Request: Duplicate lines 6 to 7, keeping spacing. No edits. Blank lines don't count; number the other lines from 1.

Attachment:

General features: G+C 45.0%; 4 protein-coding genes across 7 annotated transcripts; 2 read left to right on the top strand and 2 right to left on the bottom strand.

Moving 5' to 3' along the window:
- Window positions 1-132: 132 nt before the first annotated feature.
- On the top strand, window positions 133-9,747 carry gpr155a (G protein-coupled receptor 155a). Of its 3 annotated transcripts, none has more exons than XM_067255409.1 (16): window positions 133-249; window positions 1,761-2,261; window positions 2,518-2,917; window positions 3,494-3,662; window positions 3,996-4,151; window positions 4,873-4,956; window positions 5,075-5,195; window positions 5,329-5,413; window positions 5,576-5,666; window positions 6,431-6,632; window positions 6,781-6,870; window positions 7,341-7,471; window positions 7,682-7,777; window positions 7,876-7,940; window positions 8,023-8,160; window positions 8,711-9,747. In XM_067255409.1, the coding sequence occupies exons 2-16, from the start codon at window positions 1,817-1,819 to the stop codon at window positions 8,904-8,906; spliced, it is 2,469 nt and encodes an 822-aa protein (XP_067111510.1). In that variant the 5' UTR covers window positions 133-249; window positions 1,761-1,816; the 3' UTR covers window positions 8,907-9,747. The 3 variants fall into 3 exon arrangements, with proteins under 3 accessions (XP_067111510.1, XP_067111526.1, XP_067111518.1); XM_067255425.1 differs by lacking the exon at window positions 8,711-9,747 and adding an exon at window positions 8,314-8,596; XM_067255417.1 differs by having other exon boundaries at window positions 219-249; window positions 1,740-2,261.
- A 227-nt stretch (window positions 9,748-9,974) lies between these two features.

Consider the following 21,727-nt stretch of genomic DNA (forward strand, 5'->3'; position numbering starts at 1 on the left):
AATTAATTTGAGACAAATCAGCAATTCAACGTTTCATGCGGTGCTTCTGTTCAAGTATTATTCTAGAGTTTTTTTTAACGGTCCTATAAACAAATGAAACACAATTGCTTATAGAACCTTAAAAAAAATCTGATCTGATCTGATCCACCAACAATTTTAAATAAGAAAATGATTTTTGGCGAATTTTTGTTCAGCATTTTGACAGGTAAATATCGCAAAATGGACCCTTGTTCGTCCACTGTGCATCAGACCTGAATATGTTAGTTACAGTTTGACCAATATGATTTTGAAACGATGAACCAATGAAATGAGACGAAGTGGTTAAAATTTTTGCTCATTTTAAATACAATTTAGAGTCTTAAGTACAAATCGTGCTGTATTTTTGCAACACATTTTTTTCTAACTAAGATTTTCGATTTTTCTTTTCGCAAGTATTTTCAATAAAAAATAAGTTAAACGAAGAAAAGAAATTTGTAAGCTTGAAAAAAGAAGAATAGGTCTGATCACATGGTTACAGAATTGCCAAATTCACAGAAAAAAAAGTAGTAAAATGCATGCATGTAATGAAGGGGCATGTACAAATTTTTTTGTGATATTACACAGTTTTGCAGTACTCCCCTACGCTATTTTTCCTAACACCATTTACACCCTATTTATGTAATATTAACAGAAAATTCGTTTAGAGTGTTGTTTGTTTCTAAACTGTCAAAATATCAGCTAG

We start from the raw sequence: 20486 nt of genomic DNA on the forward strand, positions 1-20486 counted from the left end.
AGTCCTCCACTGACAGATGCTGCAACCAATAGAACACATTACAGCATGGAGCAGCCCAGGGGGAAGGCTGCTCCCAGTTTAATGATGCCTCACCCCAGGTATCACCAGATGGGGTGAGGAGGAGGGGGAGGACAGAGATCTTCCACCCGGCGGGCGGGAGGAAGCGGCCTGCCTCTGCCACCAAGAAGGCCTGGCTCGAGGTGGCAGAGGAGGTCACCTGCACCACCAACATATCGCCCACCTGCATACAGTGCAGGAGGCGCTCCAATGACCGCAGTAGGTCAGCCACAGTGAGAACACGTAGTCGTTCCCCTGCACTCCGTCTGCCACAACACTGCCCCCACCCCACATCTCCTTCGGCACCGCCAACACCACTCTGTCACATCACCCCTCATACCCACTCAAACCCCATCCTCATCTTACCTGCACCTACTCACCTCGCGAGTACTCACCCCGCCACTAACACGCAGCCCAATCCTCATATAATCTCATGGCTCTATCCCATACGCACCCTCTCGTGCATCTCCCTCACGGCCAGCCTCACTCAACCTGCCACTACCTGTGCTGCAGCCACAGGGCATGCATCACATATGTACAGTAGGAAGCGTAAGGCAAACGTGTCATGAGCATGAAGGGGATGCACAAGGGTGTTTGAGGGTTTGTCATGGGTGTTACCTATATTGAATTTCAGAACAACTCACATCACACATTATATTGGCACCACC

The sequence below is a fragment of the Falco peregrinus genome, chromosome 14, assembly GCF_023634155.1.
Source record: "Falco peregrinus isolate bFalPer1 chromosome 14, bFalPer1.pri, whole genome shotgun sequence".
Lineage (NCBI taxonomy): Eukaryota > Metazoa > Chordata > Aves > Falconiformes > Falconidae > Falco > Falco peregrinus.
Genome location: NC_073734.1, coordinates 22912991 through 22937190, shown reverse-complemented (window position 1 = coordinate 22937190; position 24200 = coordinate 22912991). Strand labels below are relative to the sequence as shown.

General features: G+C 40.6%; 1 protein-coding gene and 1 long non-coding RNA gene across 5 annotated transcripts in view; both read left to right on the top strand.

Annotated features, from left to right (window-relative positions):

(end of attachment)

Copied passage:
Consider the following 21,727-nt stretch of genomic DNA (forward strand, 5'->3'; position numbering starts at 1 on the left):
AATTAATTTGAGACAAATCAGCAATTCAACGTTTCATGCGGTGCTTCTGTTCAAGTATTATTCTAGAGTTTTTTTTAACGGTCCTATAAACAAATGAAACACAATTGCTTATAGAACCTTAAAAAAAATCTGATCTGATCTGATCCACCAACAATTTTAAATAAGAAAATGATTTTTGGCGAATTTTTGTTCAGCATTTTGACAGGTAAATATCGCAAAATGGACCCTTGTTCGTCCACTGTGCATCAGACCTGAATATGTTAGTTACAGTTTGACCAATATGATTTTGAAACGATGAACCAATGAAATGAGACGAAGTGGTTAAAATTTTTGCTCATTTTAAATACAATTTAGAGTCTTAAGTACAAATCGTGCTGTATTTTTGCAACACATTTTTTTCTAACTAAGATTTTCGATTTTTCTTTTCGCAAGTATTTTCAATAAAAAATAAGTTAAACGAAGAAAAGAAATTTGTAAGCTTGAAAAAAGAAGAATAGGTCTGATCACATGGTTACAGAATTGCCAAATTCACAGAAAAAAAAGTAGTAAAATGCATGCATGTAATGAAGGGGCATGTACAAATTTTTTTGTGATATTACACAGTTTTGCAGTACTCCCCTACGCTATTTTTCCTAACACCATTTACACCCTATTTATGTAATATTAACAGAAAATTCGTTTAGAGTGTTGTTTGTTTCTAAACTGTCAAAATATCAGCTAG